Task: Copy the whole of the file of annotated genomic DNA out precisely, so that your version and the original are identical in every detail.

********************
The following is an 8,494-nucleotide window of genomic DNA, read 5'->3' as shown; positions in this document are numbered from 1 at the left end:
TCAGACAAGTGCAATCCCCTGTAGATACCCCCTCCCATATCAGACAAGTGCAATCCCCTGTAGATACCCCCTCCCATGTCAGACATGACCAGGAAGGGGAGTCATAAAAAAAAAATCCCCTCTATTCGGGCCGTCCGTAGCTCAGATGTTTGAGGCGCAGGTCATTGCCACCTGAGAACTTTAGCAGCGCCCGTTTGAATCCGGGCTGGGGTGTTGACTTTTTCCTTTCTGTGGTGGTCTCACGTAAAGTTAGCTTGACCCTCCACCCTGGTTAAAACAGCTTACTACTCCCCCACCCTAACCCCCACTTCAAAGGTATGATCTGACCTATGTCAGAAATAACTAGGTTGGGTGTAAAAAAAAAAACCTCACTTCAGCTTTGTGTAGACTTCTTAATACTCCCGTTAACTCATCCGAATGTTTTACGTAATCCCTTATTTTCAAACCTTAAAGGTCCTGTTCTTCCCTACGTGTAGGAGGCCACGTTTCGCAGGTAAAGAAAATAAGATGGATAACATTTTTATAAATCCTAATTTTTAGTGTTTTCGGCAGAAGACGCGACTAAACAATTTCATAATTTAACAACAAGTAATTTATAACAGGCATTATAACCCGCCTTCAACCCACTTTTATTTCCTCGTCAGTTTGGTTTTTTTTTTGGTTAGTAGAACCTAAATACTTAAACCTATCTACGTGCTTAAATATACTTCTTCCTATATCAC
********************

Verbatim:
The following is an 8,494-nucleotide window of genomic DNA, read 5'->3' as shown; positions in this document are numbered from 1 at the left end:
TCAGACAAGTGCAATCCCCTGTAGATACCCCCTCCCATATCAGACAAGTGCAATCCCCTGTAGATACCCCCTCCCATGTCAGACATGACCAGGAAGGGGAGTCATAAAAAAAAAATCCCCTCTATTCGGGCCGTCCGTAGCTCAGATGTTTGAGGCGCAGGTCATTGCCACCTGAGAACTTTAGCAGCGCCCGTTTGAATCCGGGCTGGGGTGTTGACTTTTTCCTTTCTGTGGTGGTCTCACGTAAAGTTAGCTTGACCCTCCACCCTGGTTAAAACAGCTTACTACTCCCCCACCCTAACCCCCACTTCAAAGGTATGATCTGACCTATGTCAGAAATAACTAGGTTGGGTGTAAAAAAAAAAACCTCACTTCAGCTTTGTGTAGACTTCTTAATACTCCCGTTAACTCATCCGAATGTTTTACGTAATCCCTTATTTTCAAACCTTAAAGGTCCTGTTCTTCCCTACGTGTAGGAGGCCACGTTTCGCAGGTAAAGAAAATAAGATGGATAACATTTTTATAAATCCTAATTTTTAGTGTTTTCGGCAGAAGACGCGACTAAACAATTTCATAATTTAACAACAAGTAATTTATAACAGGCATTATAACCCGCCTTCAACCCACTTTTATTTCCTCGTCAGTTTGGTTTTTTTTTTGGTTAGTAGAACCTAAATACTTAAACCTATCTACGTGCTTAAATATACTTCTTCCTATATCAC